What is it about air travel that strips you of something of yourself? That allows you to open up with a passing stranger that otherwise wouldn’t happen? What is it?
On a recent flight, I sat next to another woman about my age, a doctor who also taught at a university. With almond-shaped eyes and round lips, she passed for vaguely Mediterranean. But, it was her accent that baffled me.
So, I had to ask.
She was from Turkey.
I asked her what she thought of Western New York. She said that she found the people lovely and warm and thoughtful, but she wondered if she’d ever be fully at home. Because she and her husband didn’t have family in the area, she found it especially difficult when her child became sick. They often took him to work because they had no family support system.
Not From Here
Her son didn’t lack for popularity and spent lots of time with local kids. And although he’d known no other home and wasn’t especially close to his Turkish cousins, he told his mother, “I love my friends and our life here, but I’ll never fit in. I’ll never be from here. No matter what I do. Never in 400-years.”
I knew what she meant. I grew up in a village not far from Buffalo, where we’d departed. Everyone knows everyone. Even if they don’t know you, you’ll get a friendly wave when you walk down the street. People know who’s from there and who isn’t. Even if your great grandparents were the first to immigrate to the community.
Where I grew up, people leave their keys in their cars. Their doors unlocked during the day. You know which kids are in trouble, which ones are on the honor roll, which ones need remedial help, which ones you can count on for babysitting or winning sports trophies—and your family knows this, and more, about their family tree. For generations.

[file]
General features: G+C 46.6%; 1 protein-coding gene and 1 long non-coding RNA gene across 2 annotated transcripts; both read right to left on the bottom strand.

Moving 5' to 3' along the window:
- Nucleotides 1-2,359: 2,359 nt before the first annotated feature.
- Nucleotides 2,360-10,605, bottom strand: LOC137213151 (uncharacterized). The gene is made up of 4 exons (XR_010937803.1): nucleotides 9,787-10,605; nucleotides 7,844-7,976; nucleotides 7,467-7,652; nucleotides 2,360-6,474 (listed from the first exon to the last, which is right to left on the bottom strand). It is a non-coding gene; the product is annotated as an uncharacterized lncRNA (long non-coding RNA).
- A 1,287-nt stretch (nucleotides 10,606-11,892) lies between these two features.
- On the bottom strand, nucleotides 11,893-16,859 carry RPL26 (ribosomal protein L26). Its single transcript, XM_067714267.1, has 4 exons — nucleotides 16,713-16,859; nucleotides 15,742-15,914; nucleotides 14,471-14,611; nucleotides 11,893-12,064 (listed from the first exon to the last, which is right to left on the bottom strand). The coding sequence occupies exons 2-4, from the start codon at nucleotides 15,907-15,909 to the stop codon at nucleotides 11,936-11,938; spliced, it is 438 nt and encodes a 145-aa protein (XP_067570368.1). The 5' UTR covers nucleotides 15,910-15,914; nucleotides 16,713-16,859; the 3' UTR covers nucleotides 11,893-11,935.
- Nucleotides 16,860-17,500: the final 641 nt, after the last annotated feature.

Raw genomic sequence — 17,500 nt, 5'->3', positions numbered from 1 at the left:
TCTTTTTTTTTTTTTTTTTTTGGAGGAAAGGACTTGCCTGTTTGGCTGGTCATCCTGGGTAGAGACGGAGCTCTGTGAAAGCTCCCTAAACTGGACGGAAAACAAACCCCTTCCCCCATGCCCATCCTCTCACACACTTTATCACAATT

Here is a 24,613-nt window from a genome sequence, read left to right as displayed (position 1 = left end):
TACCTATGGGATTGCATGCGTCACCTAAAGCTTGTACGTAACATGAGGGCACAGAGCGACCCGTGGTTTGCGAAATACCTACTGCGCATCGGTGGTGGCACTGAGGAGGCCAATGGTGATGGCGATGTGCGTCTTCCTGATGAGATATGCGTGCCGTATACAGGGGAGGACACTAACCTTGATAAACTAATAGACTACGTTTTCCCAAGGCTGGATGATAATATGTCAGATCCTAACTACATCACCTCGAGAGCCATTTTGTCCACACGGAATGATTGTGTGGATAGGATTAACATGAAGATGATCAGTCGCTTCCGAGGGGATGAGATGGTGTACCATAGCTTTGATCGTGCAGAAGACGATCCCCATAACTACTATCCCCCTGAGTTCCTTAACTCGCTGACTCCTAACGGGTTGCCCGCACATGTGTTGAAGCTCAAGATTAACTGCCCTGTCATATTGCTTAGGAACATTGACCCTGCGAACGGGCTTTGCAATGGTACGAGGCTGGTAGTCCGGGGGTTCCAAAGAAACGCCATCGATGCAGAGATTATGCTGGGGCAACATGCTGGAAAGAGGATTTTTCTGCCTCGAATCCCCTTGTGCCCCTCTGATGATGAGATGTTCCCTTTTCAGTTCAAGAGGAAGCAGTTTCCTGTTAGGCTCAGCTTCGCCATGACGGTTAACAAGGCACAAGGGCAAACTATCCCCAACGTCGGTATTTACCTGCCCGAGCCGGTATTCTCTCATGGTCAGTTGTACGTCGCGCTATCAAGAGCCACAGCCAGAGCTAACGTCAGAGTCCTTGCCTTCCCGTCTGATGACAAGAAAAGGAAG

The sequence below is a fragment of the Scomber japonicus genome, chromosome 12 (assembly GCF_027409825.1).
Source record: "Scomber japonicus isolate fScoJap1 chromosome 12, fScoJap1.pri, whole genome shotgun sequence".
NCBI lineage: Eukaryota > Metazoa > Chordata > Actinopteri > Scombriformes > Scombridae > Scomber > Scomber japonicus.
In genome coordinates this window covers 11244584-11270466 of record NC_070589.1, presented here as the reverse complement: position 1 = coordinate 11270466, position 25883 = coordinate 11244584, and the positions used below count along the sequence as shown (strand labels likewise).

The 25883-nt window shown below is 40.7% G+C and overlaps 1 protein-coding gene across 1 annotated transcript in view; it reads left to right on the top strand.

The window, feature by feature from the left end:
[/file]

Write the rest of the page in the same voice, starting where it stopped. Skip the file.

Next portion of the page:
But try leaving. It’s a trade-off. Try circumventing generations of local knowledge in trying to build a support network when you have your first baby—thousands of miles from home. I knew what my flightmate meant. I’d moved 5,000 miles across the country when my immigrant husband and I finished grad school and he found work. And as far as building a family network, our move might have almost been overseas.
First Home, Not Home
Our first home sat on a tiny city street where Greek, Pashtun, Polish, Spanish and German, among other languages, were spoken. While I struggled less with feeling accepted, I never felt at home, but our gregarious and warm Greek neighbors tried. Adopting us before we were pregnant.
We spent hours at each other’s tables learning each other’s foods, wines, and stories. Spending time in Tom and Rose’s garden was both heart-warming and heart breaking. At home, I loved being in the garden with my grandmother, but her Northern latitude garden didn’t include artichokes, oranges, figs and Swiss chard the size of a lawn mower.
I felt loved and accepted, but never fully at home on that street. And leaving my child in the loving arms of Tom and Rose ended when I sat on a potentially loaded handgun protruding from the couch cushions where my toddler played.
A decade and a half later, I still work hard to seat myself in a community, to make a sense of home. But living in a big city, I will never have that intimate sense of knowing a place and its people—and their warts and gifts—and them mine—for generations.
My flightmate’s son’s words ring still in my ears: “I’ll never be from here. No matter what I do. Never in 400-years.”
Visiting My Father’s Home
Almost every spring when I was growing up, my dad would hitch the trailer to the truck and we’d visit the South of his youth. We’d tromp through cotton fields to the ruins of a shack, or the banks of a particular creek, or the porch of a stately great Aunt, and my dad and his sibling would share stories of their youth.
As preteens my sister and I would compare noses and foods we liked and disliked with cousins to prove we were related. I understood what it meant to be from there—for my dad, and I got an appreciation of where he came from. But I understood that my Northern upbringing and sensibilities meant I’d never be from there.
At Home At Heart
When my children were toddlers, I resolved that the best I could do was seat them in the world as citizens of the world—so that they felt comfortable being afoot in the world without feeling adrift from home. So that no matter where they were, they could carry their home in their heart in case they could never return to what they considered home.
Because, you can’t change where you came from or where you consider home, but you can change the geography of your heart.
What travel or airplane conversations have stirred the geography of your heart?